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Chris Mazzolini is the editorial director of Medical Economics
Alexi Nazem is chief executive officer and cofounder of Nomad Health, a healthcare technology startup designed to connect freelance physicians with locum tenens work.
Alexi Nazem, MD, MBA, is familiar with living in two worlds: He’s American and Iranian, a physician and an entrepreneur. The internist known for his curiosity believes his unique perspective at the intersection of business and medicine can help him provide a way for doctors to build more flexible and satisfying careers. He might just help solve the physician shortage along the way.
Nazem is chief executive officer and cofounder of Nomad Health, a healthcare technology startup designed to connect freelance physicians with locum tenens work.
Founding Nomad was a business opportunity for Nazem and his partners: the market for temporary healthcare staff is estimated at $15 billion.
But it also provided a way to leverage his desire to help physicians connect more easily with patients in need while taking on one of healthcare’s seemingly intractable problems: The frustrating task of looking for work as a physician, navigating a convoluted web of staffing brokers with inscrutable requirements.
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Nazem has his share of personal horror stories: giant applications that need to be filled out more than once because of minor technicalities, or months-long delays even for short temporary assignments.
“Doctors want to be at the patient’s bedside but the system that we have today is so complex that actually getting to the bedside is a very challenging task,” Nazem says. “It’s actually a very challenging series of tasks. Contrast that with applying on Nomad. It takes maybe five or six minutes to fill out a comprehensive application and then you can apply to any job on the platform.”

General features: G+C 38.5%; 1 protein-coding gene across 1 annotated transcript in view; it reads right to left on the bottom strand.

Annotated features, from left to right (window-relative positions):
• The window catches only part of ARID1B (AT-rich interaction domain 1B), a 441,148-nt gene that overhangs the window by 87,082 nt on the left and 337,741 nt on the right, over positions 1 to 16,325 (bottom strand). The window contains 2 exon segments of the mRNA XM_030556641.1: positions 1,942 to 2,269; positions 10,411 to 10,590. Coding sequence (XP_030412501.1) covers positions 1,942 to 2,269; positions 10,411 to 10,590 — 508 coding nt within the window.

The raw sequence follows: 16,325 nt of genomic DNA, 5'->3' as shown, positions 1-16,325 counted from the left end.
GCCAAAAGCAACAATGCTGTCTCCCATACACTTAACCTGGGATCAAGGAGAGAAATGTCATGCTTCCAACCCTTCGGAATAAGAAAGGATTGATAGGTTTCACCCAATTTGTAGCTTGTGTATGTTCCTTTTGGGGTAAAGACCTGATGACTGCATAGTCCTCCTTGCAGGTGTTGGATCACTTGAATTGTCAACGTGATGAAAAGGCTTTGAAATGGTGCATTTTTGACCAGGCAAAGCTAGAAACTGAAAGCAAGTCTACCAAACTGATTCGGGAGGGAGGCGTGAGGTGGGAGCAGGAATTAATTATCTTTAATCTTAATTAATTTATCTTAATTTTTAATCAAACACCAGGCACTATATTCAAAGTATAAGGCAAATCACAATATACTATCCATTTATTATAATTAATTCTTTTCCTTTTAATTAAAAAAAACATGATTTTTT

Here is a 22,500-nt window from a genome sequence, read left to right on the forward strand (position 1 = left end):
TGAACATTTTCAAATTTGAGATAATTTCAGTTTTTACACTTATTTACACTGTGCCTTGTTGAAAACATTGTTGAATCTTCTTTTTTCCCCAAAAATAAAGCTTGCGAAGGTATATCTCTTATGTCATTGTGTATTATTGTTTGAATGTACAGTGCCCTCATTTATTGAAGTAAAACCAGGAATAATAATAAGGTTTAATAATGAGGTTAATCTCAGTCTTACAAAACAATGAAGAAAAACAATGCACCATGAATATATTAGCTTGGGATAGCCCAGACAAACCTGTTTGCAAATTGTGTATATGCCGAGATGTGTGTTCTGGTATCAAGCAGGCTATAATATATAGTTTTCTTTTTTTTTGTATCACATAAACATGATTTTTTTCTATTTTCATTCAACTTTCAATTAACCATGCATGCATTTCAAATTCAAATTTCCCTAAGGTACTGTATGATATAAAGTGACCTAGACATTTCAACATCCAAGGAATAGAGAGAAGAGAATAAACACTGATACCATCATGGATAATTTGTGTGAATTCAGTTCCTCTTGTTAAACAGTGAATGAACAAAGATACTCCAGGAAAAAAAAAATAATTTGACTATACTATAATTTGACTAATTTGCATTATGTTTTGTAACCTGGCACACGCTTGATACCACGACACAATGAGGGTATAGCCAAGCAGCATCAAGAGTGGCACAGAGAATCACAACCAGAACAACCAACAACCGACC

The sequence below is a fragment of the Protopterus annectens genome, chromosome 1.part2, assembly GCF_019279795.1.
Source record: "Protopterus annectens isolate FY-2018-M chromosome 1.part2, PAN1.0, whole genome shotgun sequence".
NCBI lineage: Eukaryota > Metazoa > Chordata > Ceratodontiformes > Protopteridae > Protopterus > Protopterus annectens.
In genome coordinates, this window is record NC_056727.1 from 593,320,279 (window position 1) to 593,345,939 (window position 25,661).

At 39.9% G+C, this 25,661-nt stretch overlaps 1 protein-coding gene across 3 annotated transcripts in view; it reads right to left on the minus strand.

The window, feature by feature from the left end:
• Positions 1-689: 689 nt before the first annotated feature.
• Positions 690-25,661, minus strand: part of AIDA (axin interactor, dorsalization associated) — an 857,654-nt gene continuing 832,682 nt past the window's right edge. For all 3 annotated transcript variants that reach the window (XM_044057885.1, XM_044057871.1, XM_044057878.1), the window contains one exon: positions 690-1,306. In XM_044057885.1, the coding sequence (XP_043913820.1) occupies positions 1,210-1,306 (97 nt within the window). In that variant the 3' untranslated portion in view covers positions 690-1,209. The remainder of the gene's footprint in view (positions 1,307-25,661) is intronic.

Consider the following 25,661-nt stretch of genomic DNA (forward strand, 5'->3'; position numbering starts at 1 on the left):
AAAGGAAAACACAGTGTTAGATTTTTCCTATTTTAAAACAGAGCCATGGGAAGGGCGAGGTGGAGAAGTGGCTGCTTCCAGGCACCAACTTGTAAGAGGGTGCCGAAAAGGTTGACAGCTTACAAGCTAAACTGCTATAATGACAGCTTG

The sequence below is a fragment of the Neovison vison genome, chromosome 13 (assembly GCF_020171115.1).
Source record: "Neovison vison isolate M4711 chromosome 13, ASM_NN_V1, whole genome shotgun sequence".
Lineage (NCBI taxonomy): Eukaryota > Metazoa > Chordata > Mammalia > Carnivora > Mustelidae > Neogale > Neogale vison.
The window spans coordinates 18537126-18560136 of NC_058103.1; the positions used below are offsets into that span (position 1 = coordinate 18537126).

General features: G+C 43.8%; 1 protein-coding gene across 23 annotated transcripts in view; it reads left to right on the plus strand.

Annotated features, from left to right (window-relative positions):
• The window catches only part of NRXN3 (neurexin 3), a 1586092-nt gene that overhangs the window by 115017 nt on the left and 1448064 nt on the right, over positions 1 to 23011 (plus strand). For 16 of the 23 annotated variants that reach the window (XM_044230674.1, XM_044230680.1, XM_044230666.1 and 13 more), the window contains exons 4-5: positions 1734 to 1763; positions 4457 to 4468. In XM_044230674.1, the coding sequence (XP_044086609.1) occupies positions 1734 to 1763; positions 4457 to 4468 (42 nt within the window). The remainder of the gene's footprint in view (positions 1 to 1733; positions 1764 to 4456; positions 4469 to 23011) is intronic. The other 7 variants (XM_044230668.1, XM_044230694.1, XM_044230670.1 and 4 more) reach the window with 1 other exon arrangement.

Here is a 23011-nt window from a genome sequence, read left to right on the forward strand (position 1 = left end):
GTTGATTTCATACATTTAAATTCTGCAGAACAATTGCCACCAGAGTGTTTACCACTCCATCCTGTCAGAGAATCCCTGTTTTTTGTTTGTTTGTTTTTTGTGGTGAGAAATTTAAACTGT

This is one reason why Nazem believes his company can help alleviate some causes of the physician shortage, which is in part a workforce liquidity issue. “There is also a lot of inefficiency existing in the system in terms of getting people to the right job at the right time,” he says.
Nazem loves to learn and figure out how complex systems operate. He credits his upbringing in a family of strivers and innovators. His maternal grandfather came from Iran and became a leading anesthesiologist at the Mayo Clinic, and he has more than 20 family members who are physicians. His father came to the United States with $20 and became a Silicon Valley venture capitalist.
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Nazem is devoting himself full-time to Nomad, which began in 2015 and today operates in about a dozen states. Nazem and his partners raised $4 million in venture capital funding in 2016. Their goal is to build a nationwide presence, including into the nursing and telemedicine markets.
Nazem has lived the long hours and worn the many hats of a start-up founder, doing everything from bookkeeping to hiring to marketing during the company’s early days.
He remains committed to seeing patients at least a couple of times each month. “I am running a start-up and I have almost no time to see patients but I find a way to do it because I love it,” he says.
Nazem knows his company can’t fix all of the challenges of working in medicine, but he thinks it can alleviate some of the frustrations and provide doctors with more career flexibility and happiness.
“What is dispiriting, what drives burnout for doctors is all of the sort of complexity around their work with patients,” he says. “What Nomad can and is doing, is enabling doctors to seize those opportunities to see patients and really get back in touch with their passion.”